The author would like to thank Marianne Blaauboer, Mark Freeman, John Gardiner, Ryan Garritty, Robin Pearson and the two anonymous referees for their helpful comments on this article.
Watchdogs or apologists? Financial journalism and company fraud in early Victorian Britain†
Version of Record online: 3 SEP 2012
Copyright © 2012 Institute of Historical Research
Volume 85, Issue 230, pages 632–650, November 2012
How to Cite
Taylor, J. (2012), Watchdogs or apologists? Financial journalism and company fraud in early Victorian Britain. Historical Research, 85: 632–650. doi: 10.1111/j.1468-2281.2012.00606.x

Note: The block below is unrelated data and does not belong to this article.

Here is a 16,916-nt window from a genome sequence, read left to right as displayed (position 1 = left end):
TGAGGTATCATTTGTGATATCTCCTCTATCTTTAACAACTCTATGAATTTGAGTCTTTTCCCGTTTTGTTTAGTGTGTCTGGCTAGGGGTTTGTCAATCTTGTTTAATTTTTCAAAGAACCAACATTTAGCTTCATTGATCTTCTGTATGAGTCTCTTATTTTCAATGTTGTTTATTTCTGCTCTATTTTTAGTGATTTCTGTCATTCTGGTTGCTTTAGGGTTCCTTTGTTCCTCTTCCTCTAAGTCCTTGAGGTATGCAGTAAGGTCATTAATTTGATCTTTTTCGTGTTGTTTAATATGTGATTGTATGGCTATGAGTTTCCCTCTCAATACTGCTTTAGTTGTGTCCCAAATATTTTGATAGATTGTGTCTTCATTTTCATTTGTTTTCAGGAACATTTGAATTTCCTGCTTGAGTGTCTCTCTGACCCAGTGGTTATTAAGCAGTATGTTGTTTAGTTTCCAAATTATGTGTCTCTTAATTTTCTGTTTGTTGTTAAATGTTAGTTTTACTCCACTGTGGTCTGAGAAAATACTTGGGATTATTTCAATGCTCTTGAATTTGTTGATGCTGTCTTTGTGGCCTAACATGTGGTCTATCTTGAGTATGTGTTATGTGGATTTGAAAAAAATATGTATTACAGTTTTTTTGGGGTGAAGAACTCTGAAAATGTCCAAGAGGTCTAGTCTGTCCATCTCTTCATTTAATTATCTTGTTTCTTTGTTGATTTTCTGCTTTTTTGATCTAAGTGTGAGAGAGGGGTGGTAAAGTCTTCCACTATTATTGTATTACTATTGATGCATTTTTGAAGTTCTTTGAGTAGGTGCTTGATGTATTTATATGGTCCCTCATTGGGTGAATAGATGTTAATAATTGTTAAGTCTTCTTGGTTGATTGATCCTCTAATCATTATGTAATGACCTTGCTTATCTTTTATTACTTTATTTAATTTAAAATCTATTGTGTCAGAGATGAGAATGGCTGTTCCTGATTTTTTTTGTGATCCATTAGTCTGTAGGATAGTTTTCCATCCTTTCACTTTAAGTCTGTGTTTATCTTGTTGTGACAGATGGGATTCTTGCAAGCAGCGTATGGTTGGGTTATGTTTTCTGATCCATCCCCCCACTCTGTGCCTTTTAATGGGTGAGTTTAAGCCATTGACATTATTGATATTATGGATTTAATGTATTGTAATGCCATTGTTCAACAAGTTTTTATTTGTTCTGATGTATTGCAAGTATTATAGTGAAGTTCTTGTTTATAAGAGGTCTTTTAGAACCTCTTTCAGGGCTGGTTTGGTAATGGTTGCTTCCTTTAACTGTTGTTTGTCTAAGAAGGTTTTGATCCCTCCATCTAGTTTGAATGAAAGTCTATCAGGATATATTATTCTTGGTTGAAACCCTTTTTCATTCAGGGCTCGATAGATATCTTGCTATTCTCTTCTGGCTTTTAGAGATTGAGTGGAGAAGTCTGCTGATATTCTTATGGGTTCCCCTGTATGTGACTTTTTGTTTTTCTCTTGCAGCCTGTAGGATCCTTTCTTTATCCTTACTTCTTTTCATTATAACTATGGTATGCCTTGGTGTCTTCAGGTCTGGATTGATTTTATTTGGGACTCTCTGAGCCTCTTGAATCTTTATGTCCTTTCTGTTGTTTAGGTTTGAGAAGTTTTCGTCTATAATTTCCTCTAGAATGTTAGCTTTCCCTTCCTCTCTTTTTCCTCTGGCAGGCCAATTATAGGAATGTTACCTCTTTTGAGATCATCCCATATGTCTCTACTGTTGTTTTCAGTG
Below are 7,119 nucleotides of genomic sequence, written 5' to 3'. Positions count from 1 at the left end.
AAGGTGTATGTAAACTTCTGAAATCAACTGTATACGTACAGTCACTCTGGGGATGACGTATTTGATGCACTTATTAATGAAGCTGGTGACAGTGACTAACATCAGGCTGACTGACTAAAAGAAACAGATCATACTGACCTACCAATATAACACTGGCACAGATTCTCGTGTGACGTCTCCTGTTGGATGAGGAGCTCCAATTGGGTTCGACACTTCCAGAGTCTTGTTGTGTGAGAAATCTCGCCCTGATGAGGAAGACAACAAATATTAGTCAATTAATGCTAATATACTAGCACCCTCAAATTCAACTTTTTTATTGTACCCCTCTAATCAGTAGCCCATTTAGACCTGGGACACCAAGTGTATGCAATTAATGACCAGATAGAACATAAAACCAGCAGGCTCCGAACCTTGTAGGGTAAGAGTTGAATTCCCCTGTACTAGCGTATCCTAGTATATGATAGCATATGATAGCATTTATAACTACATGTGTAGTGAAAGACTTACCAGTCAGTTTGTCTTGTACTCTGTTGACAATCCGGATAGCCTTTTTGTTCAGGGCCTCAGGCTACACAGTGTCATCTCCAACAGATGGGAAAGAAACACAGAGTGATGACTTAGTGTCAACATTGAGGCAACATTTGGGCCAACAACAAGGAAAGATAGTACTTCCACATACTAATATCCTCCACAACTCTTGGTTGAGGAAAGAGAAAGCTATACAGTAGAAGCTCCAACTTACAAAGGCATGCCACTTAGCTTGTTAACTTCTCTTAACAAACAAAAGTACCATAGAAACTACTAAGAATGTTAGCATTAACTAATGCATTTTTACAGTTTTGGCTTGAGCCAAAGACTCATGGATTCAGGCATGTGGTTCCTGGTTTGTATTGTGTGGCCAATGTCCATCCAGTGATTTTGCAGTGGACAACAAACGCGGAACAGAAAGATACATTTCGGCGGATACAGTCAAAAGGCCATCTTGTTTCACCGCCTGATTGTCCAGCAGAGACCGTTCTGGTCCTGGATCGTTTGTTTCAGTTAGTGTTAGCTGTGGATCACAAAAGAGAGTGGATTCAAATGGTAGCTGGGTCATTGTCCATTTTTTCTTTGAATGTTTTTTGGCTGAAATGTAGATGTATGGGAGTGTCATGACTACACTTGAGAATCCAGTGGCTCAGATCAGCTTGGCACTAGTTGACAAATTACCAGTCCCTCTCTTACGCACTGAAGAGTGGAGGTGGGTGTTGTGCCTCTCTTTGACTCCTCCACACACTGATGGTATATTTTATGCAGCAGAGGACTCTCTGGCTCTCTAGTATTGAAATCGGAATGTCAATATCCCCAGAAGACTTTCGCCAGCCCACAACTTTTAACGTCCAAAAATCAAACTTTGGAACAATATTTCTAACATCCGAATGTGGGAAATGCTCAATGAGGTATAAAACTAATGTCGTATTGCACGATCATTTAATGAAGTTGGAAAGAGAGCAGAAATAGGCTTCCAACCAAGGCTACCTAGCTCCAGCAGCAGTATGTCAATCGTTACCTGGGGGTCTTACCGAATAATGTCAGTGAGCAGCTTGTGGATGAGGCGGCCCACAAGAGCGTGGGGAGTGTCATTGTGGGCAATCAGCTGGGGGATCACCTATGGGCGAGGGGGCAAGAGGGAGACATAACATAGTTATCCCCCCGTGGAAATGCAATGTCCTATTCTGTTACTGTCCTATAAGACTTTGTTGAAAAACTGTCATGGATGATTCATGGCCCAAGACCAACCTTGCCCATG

- Issue online: 19 OCT 2012
- Version of Record online: 3 SEP 2012
The market economy and the market for information developed in tandem in the nineteenth century but their relationship is imperfectly understood. This article explores the characteristics and role of early financial journalism through a case study of a major insurance company scandal in the eighteen-forties. Press reports both before and after the company's collapse show that newspapers played a more active role in exposing and reporting fraud than has been argued. The case had important ramifications both for company law and for the future development of financial journalism, with willingness to expose fraud becoming central to financial journalists’ claims to legitimacy.